Answer (Kieren): It’s not hypoxia, high attitude sickness. Hypoxia could be hypoxia, yeah. When your brains fill the water in your brains, water in your lungs and could be forgetting the term. There are two different terms to it. It actually reflects badly on me right now.
(Mohit): No, acute mountain sickness.
(Kieren): That’s acute mountain sickness. But then you have one where your water fills up into your lungs and then there’s one where it fills up into your brain. Cerebral edema and pulmonary edema.
(Mohit): Yeah. Higher.
(Kieren): Yes. HAPE & HACE It came while we’re speaking.
(Mohit): Wow. The probability of HAPE & HACE is actually higher given that you almost get more time to adapt.
(Kieren): Yes and no. But I do try to adapt as much as I possibly can because if I don’t adapt, it will hit me fast. But the thing is, in some ways I think it’s safe as well because I’m at altitude for a very short duration. Got it. I’m going to be above six and a half thousand meters for far shorter duration than what most people would be when they were climbing the same mountains.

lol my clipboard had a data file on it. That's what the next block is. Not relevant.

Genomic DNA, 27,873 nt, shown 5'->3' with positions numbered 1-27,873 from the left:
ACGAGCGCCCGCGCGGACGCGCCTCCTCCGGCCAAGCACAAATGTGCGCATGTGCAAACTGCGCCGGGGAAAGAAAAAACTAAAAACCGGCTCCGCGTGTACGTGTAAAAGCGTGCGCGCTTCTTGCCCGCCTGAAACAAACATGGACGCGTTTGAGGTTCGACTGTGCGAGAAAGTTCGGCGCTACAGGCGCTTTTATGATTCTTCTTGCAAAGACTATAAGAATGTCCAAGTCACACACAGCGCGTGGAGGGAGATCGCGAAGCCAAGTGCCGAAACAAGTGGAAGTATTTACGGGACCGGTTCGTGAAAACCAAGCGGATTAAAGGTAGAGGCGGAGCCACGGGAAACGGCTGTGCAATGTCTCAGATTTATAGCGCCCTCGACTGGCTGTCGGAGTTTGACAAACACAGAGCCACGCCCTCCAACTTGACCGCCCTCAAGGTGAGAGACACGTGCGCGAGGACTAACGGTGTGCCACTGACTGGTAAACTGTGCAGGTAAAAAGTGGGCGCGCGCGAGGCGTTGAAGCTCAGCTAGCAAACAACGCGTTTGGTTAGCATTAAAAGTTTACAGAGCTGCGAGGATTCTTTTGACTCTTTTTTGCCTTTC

(Mohit): So to summarize, you visualize or you understand sort of like do a recci of what the route could look like, what the you can say the expedition would look like and then you understand what sort of skills would be required along the way.
(Kieren): Try to break it down as much as possible and individually learn those and then not just learn those. Practice it. So ice climbing is not like something I do once I’ve been practicing it for the last few years. Getting comfortable in those situations, getting comfortable and just being alone in the mountains is something that you’ve got to work at as well. Just doesn’t come. But yeah, information, practice and practice all aspects of it. That’s why working a lot on the breathing side of things, right? Like it plays a big role.
Question (Mohit): So when you stitch it all together, there is this physical conditioning aspect and you spoke about the mental conditioning, staying alone in the mountain and all of that really cool. What’s the nutritional aspect? How do you actually think of nutrition as a key enabler or a key differentiator in some ways.